Kicking off in early 2020 with Wile E. Young’s Magpie Coffin, Deaths Head Press’s Splatter Western series has become something of a phenomenon in indie horror circles. Boasting a top array of talent (Kristopher Triana, Christine Morgan and Kenzie Jennings to name just a few), a slew of beautiful and distinctive hand-painted covers by Justin T. Coons, and with some truly A-List creators, such as Bryan Smith, Chandler Morrison and Hailey Piper with books in the pipeline, the future is looking bright for this well-loved and prolific series.

With the recent release of ‘They Built a Gallows For You and Me’ by Cody Higgins, marking the tenth release, I have tasked myself with the impossible; ranking the Splatter Westerns! No mean feat, given how consistently excellent the line has been over the last year but, after a lot of agonizing and some fond reminiscing, here is my personal countdown to that coveted top spot.

10 – A Savage Breed by Patrick C Harrison (Book Six)

It is a testament to the quality of the Splatter Western series that this is the book selected for last place because it is a solid, entertaining book with a fun premise. In fact, I’m hard-pressed to find fault with it. The characters are well developed and memorable and feature one of my favourites of all ten books. Liz Sawyer is a scene-stealer of the highest order and she screams ‘sequel’, to me at least. The three separate plot threads all dovetail nicely at the end and the book’s big bad is a memorable one, and something left menacingly vague throughout large portions of the book, which makes them all the more threatening. The only real reason ‘A Savage Breed’ is so far down the list is for the crime of being a consistently good book, but not one that sticks in the memory as much as the other entries in the series.

9 – They Built a Gallows For You and Me (Book Ten)

Credit where credit is due, Death’s Head Press do not seem content to rest on their laurels where the success of this series is concerned, as Book Ten is an altogether different reading experience to the nine books that precede it.

The prose in ‘They Built a Gallows For You and Me’ is poetic, beautifully and carefully assembled, giving the whole book a wistful, dreamlike quality that contrasts wonderfully with the tough life and tragic outcome for its central characters. The lyrical style may result in some sacrifice to the flow of the story and the forward momentum and the pacing, but it is a joy to read nonetheless and a challenging and welcome change of pace for the Splatter Westerns.

8 – Shadow of the Vulture (Book Nine)

Book nine is perhaps the most grounded, and certainly the most serious of all the Splatter Western series. That’s not to say that it’s a straight Western by any means, nor does it shy away from the splatter or the supernatural. The difference is that these elements are treated as part of the wider story, and not the main event, and the focus is squarely on how these events impact the characters.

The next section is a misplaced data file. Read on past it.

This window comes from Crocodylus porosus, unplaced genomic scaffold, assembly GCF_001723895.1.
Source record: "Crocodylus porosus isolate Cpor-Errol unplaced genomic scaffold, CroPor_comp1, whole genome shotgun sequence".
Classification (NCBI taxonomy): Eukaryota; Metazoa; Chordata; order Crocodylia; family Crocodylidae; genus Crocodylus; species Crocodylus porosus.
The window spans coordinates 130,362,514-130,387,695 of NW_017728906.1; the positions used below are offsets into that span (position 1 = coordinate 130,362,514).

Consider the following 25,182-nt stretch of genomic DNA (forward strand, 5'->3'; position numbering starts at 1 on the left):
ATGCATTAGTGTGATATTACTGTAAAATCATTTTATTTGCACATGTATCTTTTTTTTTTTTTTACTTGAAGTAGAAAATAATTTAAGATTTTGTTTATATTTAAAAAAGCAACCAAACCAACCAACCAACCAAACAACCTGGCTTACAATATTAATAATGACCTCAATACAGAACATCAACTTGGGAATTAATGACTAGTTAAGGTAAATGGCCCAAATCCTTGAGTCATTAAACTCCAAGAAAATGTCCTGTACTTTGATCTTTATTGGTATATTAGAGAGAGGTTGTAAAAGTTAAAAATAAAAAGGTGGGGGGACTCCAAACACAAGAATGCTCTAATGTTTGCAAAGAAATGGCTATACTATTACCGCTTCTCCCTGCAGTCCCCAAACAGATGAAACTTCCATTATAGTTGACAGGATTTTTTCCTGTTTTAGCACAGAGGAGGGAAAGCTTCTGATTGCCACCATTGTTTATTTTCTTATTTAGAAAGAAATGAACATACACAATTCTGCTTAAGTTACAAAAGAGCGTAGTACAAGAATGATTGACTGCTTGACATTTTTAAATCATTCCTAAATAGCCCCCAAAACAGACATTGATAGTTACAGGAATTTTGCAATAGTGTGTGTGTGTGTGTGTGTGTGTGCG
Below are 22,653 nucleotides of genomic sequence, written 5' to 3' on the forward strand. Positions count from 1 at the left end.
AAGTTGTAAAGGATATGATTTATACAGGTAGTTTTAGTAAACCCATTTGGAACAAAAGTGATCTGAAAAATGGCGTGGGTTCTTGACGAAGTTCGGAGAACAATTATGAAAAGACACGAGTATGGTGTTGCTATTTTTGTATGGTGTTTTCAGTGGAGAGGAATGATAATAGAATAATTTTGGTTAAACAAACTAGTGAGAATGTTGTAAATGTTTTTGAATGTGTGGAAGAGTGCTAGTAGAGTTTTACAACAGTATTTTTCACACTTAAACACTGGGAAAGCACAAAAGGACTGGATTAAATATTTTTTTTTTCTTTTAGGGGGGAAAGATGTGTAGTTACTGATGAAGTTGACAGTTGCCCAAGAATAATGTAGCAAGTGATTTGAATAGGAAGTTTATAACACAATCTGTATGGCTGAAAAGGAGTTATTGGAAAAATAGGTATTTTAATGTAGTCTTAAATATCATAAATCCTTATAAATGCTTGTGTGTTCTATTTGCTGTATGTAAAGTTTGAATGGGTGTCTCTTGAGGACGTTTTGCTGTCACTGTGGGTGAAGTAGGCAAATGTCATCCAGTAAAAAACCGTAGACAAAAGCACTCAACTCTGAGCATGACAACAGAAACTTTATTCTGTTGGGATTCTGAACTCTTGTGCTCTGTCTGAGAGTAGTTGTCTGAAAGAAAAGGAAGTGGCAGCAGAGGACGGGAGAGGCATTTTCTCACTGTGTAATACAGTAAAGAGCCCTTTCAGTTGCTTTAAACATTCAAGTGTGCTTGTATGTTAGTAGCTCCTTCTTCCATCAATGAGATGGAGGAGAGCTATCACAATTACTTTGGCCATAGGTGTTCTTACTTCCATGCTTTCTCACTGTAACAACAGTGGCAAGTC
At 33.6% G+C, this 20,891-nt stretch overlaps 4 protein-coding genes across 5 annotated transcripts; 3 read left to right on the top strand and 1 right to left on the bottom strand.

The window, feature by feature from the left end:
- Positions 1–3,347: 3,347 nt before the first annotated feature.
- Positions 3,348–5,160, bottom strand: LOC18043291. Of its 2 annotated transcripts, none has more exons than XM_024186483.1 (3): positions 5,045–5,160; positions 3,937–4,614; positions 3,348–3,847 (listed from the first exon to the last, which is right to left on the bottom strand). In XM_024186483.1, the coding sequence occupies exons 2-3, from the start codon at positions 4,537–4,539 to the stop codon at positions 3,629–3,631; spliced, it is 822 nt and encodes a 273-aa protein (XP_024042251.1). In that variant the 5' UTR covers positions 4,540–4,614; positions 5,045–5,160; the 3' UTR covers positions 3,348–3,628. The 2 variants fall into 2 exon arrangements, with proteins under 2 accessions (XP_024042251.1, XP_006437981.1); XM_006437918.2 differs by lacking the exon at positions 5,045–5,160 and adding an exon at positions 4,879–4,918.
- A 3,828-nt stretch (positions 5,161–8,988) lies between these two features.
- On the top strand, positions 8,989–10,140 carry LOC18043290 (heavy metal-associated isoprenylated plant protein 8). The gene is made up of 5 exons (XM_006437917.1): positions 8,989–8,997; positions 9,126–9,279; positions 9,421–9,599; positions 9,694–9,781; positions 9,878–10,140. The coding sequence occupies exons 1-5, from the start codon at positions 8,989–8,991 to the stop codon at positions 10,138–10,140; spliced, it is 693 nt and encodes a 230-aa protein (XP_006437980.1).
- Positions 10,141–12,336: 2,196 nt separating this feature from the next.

It is a very well researched and immersive book, weaving a tale of multiple women linked by a desire for revenge. The violence you’ve come to expect is present, but less gleeful and more unpleasant, keeping the overall tone more downbeat. It’s a very engaging book, but in very different ways to a lot of what’s gone before it. The only real reason this one doesn’t rank higher is that, at only 110 pages, I would have liked to spend a lot more time with some of these characters, especially considering they are some of the most intriguing and relatable of the series to date.

7 – Hunger on the Chisholm Trail (Book Two)

A lot of the Splatter Westerns are a great deal of fun, but this is a line of horror books first and foremost, and we want to be scared on occasion as well. ‘Hunger on the Chisholm Trail’ manages to tick that particular box better than most, boasting a menacing protagonist and some genuinely unsettling and creepy scenes.

Part of the success it manages in being an effective horror book is the slow build-up to the big set-piece that closes out the book. The creatures stalking our lead characters are a constant presence throughout, but rarely let themselves known until things go big in scale and spectacle in the closing chapters. A memorable and often frightening entry.

6 – Dust (Book Three)

I expect this to be a controversial placement, as I often see Dust cited as a favourite of a lot of fans of the series, and it’s hard to deny that the melding of cosmic horror and western is a pretty inspired mixing of genres.

Dust feels incredibly cinematic (if they ever make movies of these books, this one gets my vote for the first entry), largely thanks to the brisk pacing and quotable characters, leaving a vivid impression, easy to imagine up on the big screen. It’s a fun and genuinely unique mash-up of horror, sci-fi and even a bit of fantasy thrown in for good measure, and a thoroughly entertaining read.

5 – Starving Zoe (Book Five)

This seems to be a ‘love it or hate it’ book amongst fans of the series, and I certainly fall into the former camp. Of all ten books released to date, this one feels the most focused and personal, with pretty much two main characters and little in the way of a supporting cast.